New genetic study unlocks the causes of why our arteries harden
An international team of scientists has analysed data from more than 35,000 people and identified 11 genes that contribute to the hardening of the heart’s arteries.
It’s hoped the findings will lead the way for new treatments that could help prevent coronary heart disease – the leading cause of death in Australia and biggest driver of heart attacks.
One of the study’s authors Professor Jason Kovacic, CEO and Director of the Victor Chang Cardiac Research Institute, says understanding the biological mechanisms was a big step forward.
“Coronary heart disease is by far the most common heart disease affecting Australians. It is the biggest driver of heart attacks so if we can get in early and stop its progression in the first place, we could save tens of thousands of lives each year,” says Professor Kovacic.
The process that causes the coronary arteries to harden is due to the build-up of calcium in these arteries and it can take place over many years. It is caused by a buildup of fatty plaque which eventually hardens/calcifies, causing the arteries to narrow.
This can affect the heart’s ability to pump blood, oxygen, and nutrients around the body and can cause a heart attack if a piece of the calcified plaque breaks off.
The study was led by Dr Clint Miller from the University of Virginia and was published in Nature Genetics. This was the largest such “meta-analysis” yet conducted to understand the genetic basis of coronary artery calcification. Unlike many medical studies, it contained a large proportion of participants of non-Caucasian backgrounds, including 8,867 individuals of African ancestry.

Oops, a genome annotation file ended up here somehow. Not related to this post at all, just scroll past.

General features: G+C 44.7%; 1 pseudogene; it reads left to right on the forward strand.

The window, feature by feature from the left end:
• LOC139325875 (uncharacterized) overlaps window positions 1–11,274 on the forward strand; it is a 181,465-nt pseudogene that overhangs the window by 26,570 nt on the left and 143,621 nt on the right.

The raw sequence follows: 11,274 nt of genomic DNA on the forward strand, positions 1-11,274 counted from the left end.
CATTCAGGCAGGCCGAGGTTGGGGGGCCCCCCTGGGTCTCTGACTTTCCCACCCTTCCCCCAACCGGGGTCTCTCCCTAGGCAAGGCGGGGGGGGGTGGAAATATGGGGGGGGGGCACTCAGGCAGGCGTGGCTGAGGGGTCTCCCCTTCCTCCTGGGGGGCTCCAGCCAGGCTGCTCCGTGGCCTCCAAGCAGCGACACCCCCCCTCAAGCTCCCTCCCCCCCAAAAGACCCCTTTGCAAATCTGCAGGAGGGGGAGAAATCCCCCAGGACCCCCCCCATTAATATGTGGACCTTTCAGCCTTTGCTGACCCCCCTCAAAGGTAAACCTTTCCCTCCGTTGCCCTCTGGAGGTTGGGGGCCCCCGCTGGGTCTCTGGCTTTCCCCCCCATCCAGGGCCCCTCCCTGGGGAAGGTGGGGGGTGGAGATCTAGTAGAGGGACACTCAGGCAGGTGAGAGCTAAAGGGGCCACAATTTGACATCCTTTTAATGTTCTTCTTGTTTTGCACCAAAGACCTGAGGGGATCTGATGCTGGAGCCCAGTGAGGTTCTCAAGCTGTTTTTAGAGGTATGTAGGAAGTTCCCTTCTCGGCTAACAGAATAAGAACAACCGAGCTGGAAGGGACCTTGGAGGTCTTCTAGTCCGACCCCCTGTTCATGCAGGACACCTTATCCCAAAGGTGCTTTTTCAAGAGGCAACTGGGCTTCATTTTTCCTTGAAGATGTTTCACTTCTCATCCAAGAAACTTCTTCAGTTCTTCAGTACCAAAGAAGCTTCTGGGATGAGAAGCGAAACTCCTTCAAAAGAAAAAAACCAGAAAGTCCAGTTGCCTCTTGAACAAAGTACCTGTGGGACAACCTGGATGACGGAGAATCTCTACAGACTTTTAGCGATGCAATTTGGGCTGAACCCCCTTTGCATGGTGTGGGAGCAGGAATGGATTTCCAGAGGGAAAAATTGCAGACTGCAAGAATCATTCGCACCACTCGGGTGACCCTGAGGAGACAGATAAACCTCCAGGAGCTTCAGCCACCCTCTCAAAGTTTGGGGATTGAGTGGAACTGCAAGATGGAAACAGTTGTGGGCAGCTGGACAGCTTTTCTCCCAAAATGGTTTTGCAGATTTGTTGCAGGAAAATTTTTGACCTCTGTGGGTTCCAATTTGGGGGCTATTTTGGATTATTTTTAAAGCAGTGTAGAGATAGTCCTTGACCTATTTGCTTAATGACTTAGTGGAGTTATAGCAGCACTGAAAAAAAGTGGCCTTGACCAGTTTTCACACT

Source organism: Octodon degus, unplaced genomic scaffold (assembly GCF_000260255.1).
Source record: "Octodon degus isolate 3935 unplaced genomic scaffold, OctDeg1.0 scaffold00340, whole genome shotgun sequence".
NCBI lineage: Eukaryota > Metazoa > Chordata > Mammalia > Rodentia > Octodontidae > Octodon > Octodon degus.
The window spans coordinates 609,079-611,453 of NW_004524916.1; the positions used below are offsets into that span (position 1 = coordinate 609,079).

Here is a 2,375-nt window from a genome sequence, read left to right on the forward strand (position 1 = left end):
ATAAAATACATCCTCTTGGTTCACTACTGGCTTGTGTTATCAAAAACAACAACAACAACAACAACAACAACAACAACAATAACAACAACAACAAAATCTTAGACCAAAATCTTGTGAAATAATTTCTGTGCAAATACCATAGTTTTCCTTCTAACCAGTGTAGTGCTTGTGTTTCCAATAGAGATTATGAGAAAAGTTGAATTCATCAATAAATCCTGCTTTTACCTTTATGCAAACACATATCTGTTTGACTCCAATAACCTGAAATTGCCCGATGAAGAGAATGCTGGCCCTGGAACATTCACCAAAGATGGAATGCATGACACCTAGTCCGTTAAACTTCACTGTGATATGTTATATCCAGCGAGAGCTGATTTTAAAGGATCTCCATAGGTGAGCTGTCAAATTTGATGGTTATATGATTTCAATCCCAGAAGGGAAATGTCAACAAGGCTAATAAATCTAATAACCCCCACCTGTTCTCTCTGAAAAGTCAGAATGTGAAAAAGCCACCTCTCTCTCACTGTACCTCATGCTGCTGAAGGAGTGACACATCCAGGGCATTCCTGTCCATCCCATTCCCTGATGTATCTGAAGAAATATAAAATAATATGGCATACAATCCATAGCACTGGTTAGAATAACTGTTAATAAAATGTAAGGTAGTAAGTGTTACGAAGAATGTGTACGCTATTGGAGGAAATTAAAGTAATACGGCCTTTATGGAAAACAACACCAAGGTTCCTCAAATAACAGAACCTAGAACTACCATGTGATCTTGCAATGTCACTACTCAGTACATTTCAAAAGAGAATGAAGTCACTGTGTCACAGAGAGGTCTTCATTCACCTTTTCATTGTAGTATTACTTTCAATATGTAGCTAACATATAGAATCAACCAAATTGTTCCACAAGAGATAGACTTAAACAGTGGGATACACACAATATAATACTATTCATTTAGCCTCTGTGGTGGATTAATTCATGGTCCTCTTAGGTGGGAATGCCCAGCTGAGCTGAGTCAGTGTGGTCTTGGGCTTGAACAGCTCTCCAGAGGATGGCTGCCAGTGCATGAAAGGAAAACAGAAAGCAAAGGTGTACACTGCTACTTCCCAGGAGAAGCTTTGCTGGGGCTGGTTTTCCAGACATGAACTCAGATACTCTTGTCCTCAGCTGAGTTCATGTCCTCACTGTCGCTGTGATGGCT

The team identified 11 genes, eight of which were new, and the role they played in coronary artery calcification.
To validate their findings, the researchers conducted gene queries and experimental studies in human coronary artery tissues and smooth muscle cells and demonstrated direct effects on calcification and related cellular processes.
The study also confirmed that another gene called PHACTR1 plays a big role in the calcification process.
PHACTR1 is currently being studied by Professor Kovacic’s team at the Institute’s headquarters in Sydney and it is also known to be a major driver of SCAD heart attacks and fibromuscular dysplasia.
Scientists can now work to develop drugs or repurpose existing ones that can target the genes or encoded proteins to modulate the calcification process.
While additional research needs to be done to determine how best to target these genes and affected pathways, the new discoveries could set the stage for improved risk stratification or early interventions that prevent the progression of coronary heart disease before it can take hold. That would be a game-changer for treating a disease responsible for more than 17 million deaths annually around the world.
A link to the full study in Nature Genetics is available here.